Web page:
Interview by Christoph Ziegler

"Artis", brooch, 2018. Papier-mâché, silver, silver-plated copper, rock crystal, pearls, turquoise paste, gold leaf 22kt. Photo: Waldemar Kerschbaumer.

"Covid-19 exploded into our lives and forced us to take a good look at our modus operandi. Over the past two years I have worked closely with an artist collective: I believe unity is strength in times like these. Many artists are severely affected by a drastic decline in sales and event cancellations. The forced isolation was a moment of introspection that allowed me to work without distractions, so this particularly dark cloud did have a silver lining."

CZ: Does combining paper with precious stones and metals turn the creation into a subversive statement of what value really means: the skill to create a paper tromp-l'oeil? The selection of beautiful and valuable stones and metals? The audacity to combine the Arte Povera tradition with luxury?

GLB: I started working as a goldsmith in 1979 and then moved on to designing pieces for a company specialized in exclusive jewelry handcrafted from carefully selected materials such as gold, diamonds, and gems. By then, paper had already become my favorite material so my own creations became a combination of the rigorous methods I had been taught previously and paper as an amazingly versatile additional element.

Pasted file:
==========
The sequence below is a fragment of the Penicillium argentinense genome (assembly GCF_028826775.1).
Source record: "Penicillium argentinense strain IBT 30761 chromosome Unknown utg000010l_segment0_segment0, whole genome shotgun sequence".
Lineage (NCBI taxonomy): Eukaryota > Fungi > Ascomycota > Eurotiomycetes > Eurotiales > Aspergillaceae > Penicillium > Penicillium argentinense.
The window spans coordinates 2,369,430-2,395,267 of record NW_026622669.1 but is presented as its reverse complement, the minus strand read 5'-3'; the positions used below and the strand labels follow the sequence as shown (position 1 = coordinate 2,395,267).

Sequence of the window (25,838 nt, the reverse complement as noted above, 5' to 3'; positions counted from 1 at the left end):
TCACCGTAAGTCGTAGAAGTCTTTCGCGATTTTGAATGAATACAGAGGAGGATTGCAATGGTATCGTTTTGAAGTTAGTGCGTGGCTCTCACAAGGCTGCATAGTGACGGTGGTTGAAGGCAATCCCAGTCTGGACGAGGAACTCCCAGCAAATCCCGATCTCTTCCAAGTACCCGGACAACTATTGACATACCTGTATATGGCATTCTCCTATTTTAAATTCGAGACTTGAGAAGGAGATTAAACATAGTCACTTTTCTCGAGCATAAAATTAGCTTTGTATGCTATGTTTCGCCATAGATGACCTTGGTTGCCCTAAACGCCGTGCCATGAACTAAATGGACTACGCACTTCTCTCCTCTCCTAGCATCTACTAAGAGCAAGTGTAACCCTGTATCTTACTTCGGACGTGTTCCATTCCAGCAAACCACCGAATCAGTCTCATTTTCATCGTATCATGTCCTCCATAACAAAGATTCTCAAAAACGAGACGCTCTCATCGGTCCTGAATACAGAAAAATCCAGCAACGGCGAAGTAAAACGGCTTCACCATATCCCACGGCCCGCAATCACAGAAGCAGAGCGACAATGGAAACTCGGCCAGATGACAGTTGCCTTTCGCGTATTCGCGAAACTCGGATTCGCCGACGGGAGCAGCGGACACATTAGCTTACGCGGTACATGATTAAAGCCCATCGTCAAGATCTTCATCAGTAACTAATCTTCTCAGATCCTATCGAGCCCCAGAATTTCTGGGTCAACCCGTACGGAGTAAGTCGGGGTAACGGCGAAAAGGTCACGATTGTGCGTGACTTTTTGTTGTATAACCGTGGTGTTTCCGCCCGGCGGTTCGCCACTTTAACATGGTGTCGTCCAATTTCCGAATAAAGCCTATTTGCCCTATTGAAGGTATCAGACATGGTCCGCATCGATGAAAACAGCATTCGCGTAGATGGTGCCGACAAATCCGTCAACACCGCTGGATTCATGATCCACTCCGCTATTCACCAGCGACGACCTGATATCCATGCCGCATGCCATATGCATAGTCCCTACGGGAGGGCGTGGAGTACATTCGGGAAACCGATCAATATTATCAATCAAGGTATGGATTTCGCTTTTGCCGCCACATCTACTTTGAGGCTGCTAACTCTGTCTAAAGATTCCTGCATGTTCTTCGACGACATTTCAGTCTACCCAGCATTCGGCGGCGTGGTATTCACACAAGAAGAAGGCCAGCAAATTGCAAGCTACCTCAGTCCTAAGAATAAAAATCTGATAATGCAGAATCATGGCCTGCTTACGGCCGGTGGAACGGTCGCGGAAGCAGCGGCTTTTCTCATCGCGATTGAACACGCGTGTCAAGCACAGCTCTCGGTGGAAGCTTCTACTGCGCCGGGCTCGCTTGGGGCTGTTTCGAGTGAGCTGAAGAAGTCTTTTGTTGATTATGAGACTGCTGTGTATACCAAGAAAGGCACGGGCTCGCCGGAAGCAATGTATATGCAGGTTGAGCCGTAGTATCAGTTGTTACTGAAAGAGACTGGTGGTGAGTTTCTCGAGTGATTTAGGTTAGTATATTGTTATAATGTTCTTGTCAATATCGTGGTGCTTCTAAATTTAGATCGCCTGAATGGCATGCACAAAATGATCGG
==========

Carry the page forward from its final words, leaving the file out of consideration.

Ester Cacciani wearing Necklace "Hybris", 2019. Papier-mâché, silver-plated copper, copper, citrine, amethysts, garnets, peridots, turquoise paste, pearls, paper, gold leaf 22kt. Photo: Waldemar Kerschbaumer.
CZ: You won the Grassi Prize in 2012, a highly reputable applied arts prize. How did you experience the Grassi Messe?

GLB: The Leipzig Grassi Messe is the only event I attended in the last two years and I found people to be even more attentive and interested than before the pandemic.

CZ: Do you think fairs will survive the pandemic crisis? How will designers approach their prospective customers in the future?

GLB: Meeting the public is always important, and technology is a great bonus in this respect. However, fairs are often expensive for artists and the benefits must be carefully evaluated.

CZ: Do you think e-commerce is the right medium for selling luxury goods, especially jewelry which needs individual fitting?

GLB: New technologies give us access to a significantly wider, albeit often less interested, audience. I think being able to touch a piece and test its wearability is a necessary condition for sale. Also, the enormous number of images and illustrations of jewelry and designs on the internet stimulate creativity on the one hand, but unfortunately also leave us vulnerable to plagiarism and fraud.

"Ruber" (2018), "Agio" and "Vertis" (2021), earrings. Photo: Waldemar Kerschbaumer.

LINKS:  |  instagram: bodyfurnitures

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